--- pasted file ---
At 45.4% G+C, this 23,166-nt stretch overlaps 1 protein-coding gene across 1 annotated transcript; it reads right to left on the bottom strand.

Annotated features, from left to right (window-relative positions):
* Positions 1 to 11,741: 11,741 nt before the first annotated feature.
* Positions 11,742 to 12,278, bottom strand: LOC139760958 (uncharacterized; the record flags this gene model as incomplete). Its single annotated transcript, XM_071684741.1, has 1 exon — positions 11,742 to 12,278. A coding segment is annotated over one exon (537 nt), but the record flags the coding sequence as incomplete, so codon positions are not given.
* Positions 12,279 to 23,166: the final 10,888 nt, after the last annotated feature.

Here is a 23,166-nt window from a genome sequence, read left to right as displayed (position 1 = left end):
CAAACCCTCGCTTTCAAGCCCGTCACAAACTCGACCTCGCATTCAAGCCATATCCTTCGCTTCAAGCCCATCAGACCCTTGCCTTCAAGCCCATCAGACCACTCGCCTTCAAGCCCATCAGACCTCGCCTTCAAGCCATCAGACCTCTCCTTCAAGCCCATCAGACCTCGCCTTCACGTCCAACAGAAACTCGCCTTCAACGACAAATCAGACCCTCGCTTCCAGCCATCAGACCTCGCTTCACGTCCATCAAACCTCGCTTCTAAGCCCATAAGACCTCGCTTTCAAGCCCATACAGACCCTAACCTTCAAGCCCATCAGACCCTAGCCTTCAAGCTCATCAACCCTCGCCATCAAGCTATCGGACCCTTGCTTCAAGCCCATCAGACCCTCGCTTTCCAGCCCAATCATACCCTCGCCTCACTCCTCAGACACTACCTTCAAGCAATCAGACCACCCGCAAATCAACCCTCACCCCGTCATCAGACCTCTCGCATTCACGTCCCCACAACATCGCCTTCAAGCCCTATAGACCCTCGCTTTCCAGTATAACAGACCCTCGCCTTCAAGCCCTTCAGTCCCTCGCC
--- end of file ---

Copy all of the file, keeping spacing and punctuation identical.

At 45.4% G+C, this 23,166-nt stretch overlaps 1 protein-coding gene across 1 annotated transcript; it reads right to left on the bottom strand.

Annotated features, from left to right (window-relative positions):
* Positions 1 to 11,741: 11,741 nt before the first annotated feature.
* Positions 11,742 to 12,278, bottom strand: LOC139760958 (uncharacterized; the record flags this gene model as incomplete). Its single annotated transcript, XM_071684741.1, has 1 exon — positions 11,742 to 12,278. A coding segment is annotated over one exon (537 nt), but the record flags the coding sequence as incomplete, so codon positions are not given.
* Positions 12,279 to 23,166: the final 10,888 nt, after the last annotated feature.

Here is a 23,166-nt window from a genome sequence, read left to right as displayed (position 1 = left end):
CAAACCCTCGCTTTCAAGCCCGTCACAAACTCGACCTCGCATTCAAGCCATATCCTTCGCTTCAAGCCCATCAGACCCTTGCCTTCAAGCCCATCAGACCACTCGCCTTCAAGCCCATCAGACCTCGCCTTCAAGCCATCAGACCTCTCCTTCAAGCCCATCAGACCTCGCCTTCACGTCCAACAGAAACTCGCCTTCAACGACAAATCAGACCCTCGCTTCCAGCCATCAGACCTCGCTTCACGTCCATCAAACCTCGCTTCTAAGCCCATAAGACCTCGCTTTCAAGCCCATACAGACCCTAACCTTCAAGCCCATCAGACCCTAGCCTTCAAGCTCATCAACCCTCGCCATCAAGCTATCGGACCCTTGCTTCAAGCCCATCAGACCCTCGCTTTCCAGCCCAATCATACCCTCGCCTCACTCCTCAGACACTACCTTCAAGCAATCAGACCACCCGCAAATCAACCCTCACCCCGTCATCAGACCTCTCGCATTCACGTCCCCACAACATCGCCTTCAAGCCCTATAGACCCTCGCTTTCCAGTATAACAGACCCTCGCCTTCAAGCCCTTCAGTCCCTCGCC